Avoid shipping anything to South Africa. Shipping is slow, items are subject to tax, and theft is common. Even a large manila envelope can take two months to reach its destination and often requires payment of exorbitant customs duty (100 to 200 percent). You cannot ship things to South Africa before the program begins. There is no storage.
Carefully scrutinize what you plan to take and decide if the items are really necessary. Remember that you will have to make similar arrangements to ship items home at the end of the program. It may be less expensive to pay the excess baggage fee with the airline than to ship goods abroad and pay a customs duty, but be sure to research and compare the costs before making a decision.
Where Will I Live?
Housing is not available until the Official Arrival Date. Pay close attention to local peers, staff, and host university faculty regarding safety issues for both housing and areas around the campus.
The lodging and amenities will vary by each housing option, but you can easily buy things that meet your needs in Cape Town. You may want to take a towel, but you can also purchase this once abroad. Most kitchens are equipped for conventional cooking (no microwaves). Houses are not centrally heated, and you may want to purchase a heater for the winter months or a fan for the warmer months.
Rent and Fees
Unless otherwise instructed, you will make your housing payments directly to the landlord in local currency, even if you are on financial aid. In some cases, credit card payments may be accepted.
Before leaving South Africa, you must pay the balance of any outstanding rent, library, gym, and other charges in full. Check with the host university before departing South Africa in case you are assessed fees of which you are unaware. If you leave unpaid fees behind, your grades will not be released to UC and you will be responsible for paying these fees directly to the host university even after returning to the U.S.
If you withdraw or leave early, you cannot expect to receive a refund, and UCEAP is not in a position to negotiate on your behalf. Like UC and most other universities, housing deposit refunds depend on the landlord’s ability to fill the vacated apartment if a student leaves earlier than the date outlined in the contract.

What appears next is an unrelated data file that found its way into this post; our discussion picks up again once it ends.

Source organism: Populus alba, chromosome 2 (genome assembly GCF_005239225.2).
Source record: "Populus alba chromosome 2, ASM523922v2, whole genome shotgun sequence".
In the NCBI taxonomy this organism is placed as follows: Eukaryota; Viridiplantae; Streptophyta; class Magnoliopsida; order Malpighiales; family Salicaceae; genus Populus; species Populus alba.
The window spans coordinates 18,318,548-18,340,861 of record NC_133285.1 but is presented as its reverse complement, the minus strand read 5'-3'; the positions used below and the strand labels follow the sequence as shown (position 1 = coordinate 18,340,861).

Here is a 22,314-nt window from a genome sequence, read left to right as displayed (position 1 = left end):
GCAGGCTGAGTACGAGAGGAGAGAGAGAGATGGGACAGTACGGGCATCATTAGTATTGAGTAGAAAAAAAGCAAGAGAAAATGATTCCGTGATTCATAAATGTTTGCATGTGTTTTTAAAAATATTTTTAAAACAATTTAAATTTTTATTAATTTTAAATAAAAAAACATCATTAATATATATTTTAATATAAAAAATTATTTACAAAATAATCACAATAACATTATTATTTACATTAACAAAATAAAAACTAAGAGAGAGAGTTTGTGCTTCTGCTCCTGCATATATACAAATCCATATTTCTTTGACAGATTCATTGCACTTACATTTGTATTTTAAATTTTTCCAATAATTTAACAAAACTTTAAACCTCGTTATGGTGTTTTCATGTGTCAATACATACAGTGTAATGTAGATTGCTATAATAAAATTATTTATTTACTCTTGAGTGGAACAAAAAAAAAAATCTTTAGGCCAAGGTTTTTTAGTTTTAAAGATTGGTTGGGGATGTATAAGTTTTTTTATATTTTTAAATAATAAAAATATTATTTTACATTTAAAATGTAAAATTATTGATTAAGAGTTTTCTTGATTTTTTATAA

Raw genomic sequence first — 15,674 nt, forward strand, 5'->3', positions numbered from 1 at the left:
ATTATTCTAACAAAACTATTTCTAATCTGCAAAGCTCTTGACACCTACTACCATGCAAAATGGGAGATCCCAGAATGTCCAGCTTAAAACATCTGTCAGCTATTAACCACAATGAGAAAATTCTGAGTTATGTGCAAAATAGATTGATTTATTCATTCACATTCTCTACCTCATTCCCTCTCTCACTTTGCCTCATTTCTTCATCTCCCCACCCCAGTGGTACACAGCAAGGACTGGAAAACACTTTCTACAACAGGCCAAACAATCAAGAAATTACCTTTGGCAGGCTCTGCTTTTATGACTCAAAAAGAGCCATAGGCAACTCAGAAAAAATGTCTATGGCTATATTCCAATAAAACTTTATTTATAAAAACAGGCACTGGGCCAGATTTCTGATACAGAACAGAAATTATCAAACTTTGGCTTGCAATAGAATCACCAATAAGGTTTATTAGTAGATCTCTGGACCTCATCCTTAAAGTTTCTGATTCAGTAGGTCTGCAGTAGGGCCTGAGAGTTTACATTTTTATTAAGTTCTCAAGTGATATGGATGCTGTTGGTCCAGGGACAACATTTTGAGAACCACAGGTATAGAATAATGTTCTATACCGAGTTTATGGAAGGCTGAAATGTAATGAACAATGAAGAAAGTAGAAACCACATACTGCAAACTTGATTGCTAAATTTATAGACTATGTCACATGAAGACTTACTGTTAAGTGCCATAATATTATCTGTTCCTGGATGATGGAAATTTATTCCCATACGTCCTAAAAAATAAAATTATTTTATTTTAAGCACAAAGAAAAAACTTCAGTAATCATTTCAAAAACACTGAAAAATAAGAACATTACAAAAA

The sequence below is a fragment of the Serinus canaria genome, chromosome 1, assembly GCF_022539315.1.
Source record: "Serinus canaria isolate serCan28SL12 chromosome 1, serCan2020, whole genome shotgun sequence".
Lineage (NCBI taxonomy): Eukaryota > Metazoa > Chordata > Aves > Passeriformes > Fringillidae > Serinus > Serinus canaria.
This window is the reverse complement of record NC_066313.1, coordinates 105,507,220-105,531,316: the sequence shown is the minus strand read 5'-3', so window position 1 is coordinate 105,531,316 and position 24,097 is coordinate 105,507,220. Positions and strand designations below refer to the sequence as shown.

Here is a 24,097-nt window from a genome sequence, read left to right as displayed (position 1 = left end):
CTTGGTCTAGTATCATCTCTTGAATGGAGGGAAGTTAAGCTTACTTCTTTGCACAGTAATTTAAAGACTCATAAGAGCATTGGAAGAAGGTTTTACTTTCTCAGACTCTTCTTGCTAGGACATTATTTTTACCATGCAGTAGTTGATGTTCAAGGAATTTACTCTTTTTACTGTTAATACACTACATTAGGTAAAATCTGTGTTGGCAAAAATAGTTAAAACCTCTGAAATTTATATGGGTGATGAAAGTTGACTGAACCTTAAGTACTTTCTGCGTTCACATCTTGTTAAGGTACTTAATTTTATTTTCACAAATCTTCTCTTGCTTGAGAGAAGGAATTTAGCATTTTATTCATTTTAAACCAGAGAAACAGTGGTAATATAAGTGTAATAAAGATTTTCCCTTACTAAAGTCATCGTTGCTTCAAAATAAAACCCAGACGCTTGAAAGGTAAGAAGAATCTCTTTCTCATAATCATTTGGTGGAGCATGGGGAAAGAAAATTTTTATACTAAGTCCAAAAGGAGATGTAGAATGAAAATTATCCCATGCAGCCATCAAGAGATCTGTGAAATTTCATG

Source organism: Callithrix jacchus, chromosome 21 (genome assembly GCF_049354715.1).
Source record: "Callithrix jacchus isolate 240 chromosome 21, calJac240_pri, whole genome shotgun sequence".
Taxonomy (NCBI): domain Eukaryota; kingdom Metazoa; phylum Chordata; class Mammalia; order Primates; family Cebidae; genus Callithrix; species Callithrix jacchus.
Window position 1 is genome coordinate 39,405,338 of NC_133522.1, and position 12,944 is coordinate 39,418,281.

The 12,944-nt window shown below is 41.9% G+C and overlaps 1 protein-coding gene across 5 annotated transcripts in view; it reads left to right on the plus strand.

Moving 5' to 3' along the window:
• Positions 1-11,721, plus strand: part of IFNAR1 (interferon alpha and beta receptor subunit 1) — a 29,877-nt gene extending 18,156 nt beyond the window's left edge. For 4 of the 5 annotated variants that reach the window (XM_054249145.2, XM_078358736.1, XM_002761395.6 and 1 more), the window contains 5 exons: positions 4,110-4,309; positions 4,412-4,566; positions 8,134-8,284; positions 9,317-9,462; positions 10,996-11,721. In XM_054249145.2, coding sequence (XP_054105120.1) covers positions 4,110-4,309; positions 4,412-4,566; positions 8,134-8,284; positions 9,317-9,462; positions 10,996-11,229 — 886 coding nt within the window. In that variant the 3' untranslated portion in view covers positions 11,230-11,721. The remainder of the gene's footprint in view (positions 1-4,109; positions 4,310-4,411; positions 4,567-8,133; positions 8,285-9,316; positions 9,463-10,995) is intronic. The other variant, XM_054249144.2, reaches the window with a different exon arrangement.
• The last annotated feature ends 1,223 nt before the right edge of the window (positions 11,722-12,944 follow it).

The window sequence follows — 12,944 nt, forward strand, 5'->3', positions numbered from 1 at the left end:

You will find any kind of food you can possibly imagine in South Africa. Neighborhood restaurants and local eateries are popular.
Vegetarians and vegans can get along without a problem. Many fresh fruits, vegetables, beans, grains, pastas, and breads can be found in stores throughout the country. When shopping for groceries, weigh your produce before you get to the check-out stand.
The water supply at UCT is safe, but take bottled water with you into townships and informal settlements, or when working on community service projects.
The UCEAP program budget does not include funds for recreational travel abroad.
Getting Around On Campus
You can use the UCT shuttle service or walk in groups on campus to/from housing. The Jammie Shuttle, a university bus service, is a safe mode of transport to and from most areas populated by students. In addition, UCT offers a campus escort service through the Student Protection Service. It is available from 7 p.m. to 1 a.m. for on-campus escorts. If walking, use the buddy system (see Safety section below).
Walking alone anywhere, on or off campus, is not advised.
Review the Staying Safe section of this guide for more information on safe and unsafe local transportation options.
Travel Within South Africa
During school holidays and after the program ends, students often travel throughout South Africa and even venture to other parts of Africa. UCEAP participants have gone up the east coast to St. Lucia, Swaziland, and Kruger National Park. Private tours of Namibia and Botswana are available at UCT. Carefully research the companies providing the tours and the political situation of the countries you would like to visit. IAPO can provide useful suggestions.